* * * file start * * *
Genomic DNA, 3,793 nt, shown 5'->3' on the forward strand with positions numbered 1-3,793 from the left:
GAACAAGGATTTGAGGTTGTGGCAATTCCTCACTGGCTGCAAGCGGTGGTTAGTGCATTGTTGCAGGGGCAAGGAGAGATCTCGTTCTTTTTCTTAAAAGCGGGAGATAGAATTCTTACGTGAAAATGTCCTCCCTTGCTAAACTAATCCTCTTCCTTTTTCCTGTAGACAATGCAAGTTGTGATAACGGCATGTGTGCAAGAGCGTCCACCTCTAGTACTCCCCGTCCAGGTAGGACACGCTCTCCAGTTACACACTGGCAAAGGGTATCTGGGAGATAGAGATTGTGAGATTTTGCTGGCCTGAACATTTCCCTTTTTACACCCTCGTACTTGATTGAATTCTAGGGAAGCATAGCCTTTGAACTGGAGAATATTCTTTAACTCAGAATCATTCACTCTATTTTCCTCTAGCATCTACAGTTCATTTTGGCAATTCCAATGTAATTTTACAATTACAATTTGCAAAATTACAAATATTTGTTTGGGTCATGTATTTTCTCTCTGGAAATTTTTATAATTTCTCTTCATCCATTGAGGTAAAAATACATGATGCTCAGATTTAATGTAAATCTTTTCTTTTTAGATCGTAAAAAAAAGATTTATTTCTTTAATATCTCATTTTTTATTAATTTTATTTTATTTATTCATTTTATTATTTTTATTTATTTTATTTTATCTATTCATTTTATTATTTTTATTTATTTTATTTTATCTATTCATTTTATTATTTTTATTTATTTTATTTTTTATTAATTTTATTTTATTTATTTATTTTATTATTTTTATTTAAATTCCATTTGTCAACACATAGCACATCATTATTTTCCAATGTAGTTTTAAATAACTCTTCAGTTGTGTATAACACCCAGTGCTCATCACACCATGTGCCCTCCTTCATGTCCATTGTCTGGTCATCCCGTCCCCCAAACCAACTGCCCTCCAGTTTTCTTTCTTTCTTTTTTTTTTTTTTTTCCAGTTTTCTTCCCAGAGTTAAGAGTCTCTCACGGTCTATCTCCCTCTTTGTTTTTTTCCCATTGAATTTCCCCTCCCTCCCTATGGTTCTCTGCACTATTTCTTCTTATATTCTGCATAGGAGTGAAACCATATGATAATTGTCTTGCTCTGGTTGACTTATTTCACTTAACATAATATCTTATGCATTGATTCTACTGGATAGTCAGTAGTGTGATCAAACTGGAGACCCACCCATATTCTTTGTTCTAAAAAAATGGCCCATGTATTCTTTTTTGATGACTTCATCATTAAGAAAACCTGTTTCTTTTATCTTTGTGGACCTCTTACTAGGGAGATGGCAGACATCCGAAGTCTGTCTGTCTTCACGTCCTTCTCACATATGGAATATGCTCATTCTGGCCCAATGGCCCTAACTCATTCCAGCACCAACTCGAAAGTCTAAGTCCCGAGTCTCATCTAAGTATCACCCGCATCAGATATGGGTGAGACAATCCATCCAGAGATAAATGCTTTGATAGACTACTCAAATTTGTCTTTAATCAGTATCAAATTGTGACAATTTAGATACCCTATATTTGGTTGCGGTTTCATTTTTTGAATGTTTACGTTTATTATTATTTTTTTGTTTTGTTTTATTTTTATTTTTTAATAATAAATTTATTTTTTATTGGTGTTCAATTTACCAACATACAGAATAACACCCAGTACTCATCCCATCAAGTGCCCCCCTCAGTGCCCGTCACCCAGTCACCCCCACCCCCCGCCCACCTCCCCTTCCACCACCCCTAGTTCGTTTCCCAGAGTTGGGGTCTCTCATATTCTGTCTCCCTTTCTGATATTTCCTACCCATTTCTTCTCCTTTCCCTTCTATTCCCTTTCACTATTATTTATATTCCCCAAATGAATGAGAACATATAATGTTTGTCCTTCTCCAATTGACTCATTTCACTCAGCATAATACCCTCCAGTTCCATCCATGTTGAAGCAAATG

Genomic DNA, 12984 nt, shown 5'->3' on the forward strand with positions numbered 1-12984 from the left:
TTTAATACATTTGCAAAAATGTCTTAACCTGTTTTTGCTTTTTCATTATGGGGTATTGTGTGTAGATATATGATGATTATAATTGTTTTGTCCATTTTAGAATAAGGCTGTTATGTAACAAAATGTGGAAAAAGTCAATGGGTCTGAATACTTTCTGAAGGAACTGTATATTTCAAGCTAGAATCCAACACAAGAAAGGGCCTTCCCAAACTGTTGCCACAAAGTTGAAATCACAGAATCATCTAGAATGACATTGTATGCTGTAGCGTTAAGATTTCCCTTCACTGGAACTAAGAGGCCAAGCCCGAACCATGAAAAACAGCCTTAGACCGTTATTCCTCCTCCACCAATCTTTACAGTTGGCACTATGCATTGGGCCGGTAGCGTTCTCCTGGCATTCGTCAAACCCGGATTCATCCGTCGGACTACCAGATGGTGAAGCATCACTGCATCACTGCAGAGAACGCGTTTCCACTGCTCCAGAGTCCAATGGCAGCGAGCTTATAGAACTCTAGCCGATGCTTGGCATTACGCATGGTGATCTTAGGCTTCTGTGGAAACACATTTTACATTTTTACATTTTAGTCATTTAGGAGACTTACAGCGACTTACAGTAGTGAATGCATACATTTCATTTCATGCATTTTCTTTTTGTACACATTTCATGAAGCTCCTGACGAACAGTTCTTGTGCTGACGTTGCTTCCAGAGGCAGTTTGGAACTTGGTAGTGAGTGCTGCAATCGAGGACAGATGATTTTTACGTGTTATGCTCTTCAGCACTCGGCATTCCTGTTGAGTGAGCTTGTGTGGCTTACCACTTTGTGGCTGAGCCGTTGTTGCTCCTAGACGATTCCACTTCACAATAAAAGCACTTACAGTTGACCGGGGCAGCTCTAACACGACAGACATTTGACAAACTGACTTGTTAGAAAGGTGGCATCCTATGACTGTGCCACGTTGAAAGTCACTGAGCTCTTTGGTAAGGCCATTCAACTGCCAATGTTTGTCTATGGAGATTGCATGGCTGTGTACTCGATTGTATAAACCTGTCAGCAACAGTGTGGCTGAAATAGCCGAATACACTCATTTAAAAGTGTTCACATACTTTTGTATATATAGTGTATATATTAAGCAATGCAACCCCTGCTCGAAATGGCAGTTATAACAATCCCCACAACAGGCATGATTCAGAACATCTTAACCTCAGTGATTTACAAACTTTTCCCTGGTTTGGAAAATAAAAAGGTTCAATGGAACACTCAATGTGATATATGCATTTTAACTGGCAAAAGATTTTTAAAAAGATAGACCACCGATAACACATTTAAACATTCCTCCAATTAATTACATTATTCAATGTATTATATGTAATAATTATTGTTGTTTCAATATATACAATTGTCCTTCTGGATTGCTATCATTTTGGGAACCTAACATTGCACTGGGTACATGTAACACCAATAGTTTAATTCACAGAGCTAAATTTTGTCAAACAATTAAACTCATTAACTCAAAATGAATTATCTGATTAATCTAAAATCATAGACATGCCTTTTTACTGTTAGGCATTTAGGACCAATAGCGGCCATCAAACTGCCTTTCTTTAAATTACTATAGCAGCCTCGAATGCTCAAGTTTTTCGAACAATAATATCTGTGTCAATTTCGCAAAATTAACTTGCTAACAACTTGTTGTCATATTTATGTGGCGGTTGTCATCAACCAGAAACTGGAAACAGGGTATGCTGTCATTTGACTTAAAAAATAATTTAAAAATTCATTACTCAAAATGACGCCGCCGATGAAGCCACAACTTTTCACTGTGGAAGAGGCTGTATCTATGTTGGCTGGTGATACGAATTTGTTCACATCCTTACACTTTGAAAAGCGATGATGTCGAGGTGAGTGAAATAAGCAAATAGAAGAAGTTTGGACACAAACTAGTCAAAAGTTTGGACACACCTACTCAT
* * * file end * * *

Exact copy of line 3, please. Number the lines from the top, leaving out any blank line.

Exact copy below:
Genomic DNA, 12984 nt, shown 5'->3' on the forward strand with positions numbered 1-12984 from the left: